America’s largest pro-oriented construction supply companies last year recorded their biggest sales since 2008 and added 44 more facilities nationwide, but held the line on hiring, the 2012 ProSales 100 released today finds.
The annual report found that ProSales 100 companies sold a total of $26.24 billion worth of goods in 2011, up 7.3% from their sales total in 2010. Seventy-two of the 100 companies posted an increase in sales, a sharp contrast with the mere 10 that had done that well in 2009. Meanwhile, only 20 suffered declines in 2011 sales (in 2009, 90 did), and of those 20, none fell more than 16%. In contrast, in 2009 there were 31 dealers that had sales declines topping 20%.
"Twelve months ago, when we asked dealers to list their major achievements, one out of every 10 responded with 'We survived,'" associate editor Brendan Rimetz, manager of the ProSales 100 survey, wrote in the opening paragraphs of this year's report. "This year, they filled the survey with reports about new ventures launched, staffers hired, facilities opened, credit facilities renegotiated, deals made, and awards won."
Staff Gains Didn't Always Match Revenue Increases
But even as PS100 members were busier at the cash register and opened a net 44 more facilities to push their total number of facilities to 5,387, they also kept their payroll under tight controls. The dealers that were on both last year’s and this year’s ProSales 100 lists ended 2011 with 3% fewer employees than they began. Of those 78 dealers, 33 added staff, 32 trimmed their worker count, and 13 reported no change.
Over the past 10 years, total ProSales 100 revenues have risen and fallen in line with—but not in total lockstep with—changes in housing starts. (See chart.) Dealers definitely were hurt by the housing market crash of half a decade ago, but they were able to limit some of their potential losses by selling to other groups.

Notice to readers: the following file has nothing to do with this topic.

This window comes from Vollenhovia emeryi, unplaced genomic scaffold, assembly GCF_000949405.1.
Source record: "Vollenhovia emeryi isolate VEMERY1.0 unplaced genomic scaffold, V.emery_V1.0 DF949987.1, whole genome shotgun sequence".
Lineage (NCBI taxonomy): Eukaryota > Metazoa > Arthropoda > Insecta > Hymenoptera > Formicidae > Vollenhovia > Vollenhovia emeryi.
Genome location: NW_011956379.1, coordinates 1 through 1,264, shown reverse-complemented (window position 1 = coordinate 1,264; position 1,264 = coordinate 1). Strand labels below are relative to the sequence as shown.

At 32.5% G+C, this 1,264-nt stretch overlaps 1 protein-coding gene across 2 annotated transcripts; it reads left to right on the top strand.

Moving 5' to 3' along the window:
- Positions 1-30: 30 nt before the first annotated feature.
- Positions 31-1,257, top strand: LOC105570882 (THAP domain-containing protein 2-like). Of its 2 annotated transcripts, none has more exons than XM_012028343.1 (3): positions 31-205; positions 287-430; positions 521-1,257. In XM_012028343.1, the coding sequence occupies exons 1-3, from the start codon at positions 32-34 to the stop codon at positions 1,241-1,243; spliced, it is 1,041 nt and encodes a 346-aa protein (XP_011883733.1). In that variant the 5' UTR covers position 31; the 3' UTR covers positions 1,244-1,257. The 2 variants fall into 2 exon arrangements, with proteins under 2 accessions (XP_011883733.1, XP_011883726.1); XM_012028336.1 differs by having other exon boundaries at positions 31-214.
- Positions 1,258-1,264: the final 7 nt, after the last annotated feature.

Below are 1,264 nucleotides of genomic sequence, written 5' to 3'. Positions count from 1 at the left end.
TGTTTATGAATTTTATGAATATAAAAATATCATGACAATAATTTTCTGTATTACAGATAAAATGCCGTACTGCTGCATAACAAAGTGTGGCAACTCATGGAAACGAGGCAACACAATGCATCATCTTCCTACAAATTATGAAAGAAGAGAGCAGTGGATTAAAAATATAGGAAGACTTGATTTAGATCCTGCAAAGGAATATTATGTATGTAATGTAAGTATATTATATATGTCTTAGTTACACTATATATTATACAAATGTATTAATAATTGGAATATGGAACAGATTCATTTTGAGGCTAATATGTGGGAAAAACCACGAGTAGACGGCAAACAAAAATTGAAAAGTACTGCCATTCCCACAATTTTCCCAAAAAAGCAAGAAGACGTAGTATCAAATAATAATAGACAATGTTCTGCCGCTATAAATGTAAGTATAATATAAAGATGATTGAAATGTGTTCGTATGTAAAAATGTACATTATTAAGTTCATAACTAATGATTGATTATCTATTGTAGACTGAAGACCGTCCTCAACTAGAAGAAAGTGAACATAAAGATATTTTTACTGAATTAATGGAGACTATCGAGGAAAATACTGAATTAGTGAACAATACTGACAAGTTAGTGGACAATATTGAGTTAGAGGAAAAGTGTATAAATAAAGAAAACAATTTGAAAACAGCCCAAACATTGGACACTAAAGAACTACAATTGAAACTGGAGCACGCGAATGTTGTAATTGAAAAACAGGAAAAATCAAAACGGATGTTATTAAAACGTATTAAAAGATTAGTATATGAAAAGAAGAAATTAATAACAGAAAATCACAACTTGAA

As for the Top 10 list (view it online or in PDF format), ABC Supply of Beloit, Wis., was the biggest company on the ProSales 100 for the second year in a row while Denver-based ProBuild managed to hold onto the No. 2 position despite a 6% fall in gross sales. The next four spots were unchanged: Beacon Roofing Supply of Peabody, Mass., in third; Allied Building Products of East Rutherford, N.J., in fourth; 84 Lumber of Eighty Four, Pa., in fifth; and L&W Supply—the distribution arm of Chicago-based USG Corp.—in sixth.
After that came two Dallas-based companies, Roofing Supply Group and Builders First Source, in seventh and eighth place, respectively. They both moved up a spot this year after the former No. 7 dealer, Stock Building Supply of Raleigh, N.C., dropped two places to ninth. As it did last year, BMC of Boise, Idaho, closed out the top 10.
Who Makes the List
The ProSales 100 is the premier report on construction supply companies that garner at least a third of their revenues from professional builders. Large operations that cater primarily to retail customers, such as The Home Depot, Lowe’s and Menards, are excluded, thus making it possible to examine more accurately the pro-oriented side of the lumber and building material industry. In keeping with its focus, the ProSales 100 rankings are based on a company’s sales to professional builders and contractors, not on gross sales. The average ProSales 100 member reported getting 85% of its revenue from pros, and there was only one that got less than 50%: Stine Lumber of Sulphur, La.
ProSales 100 companies fit into three groups: traditional lumberyards that focus on selling wood and other building products; lumberyards that also have manufacturing operations, typically to build trusses and wall panels or put the final touches on door assemblies; and specialty dealers, which focus on selling a narrow variety of products, such as roofing or insulation.
Lumberyards without manufacturing capabilities made up 24% of the survey members but accounted for just 6% of total ProSales 100 revenues. In contrast, there were only 11 specialty dealers on the list, but they made up 46% of all sales. Lumberyards with manufacturing capabilities were 65% of the ProSales 100’s membership but just 48% of its sales.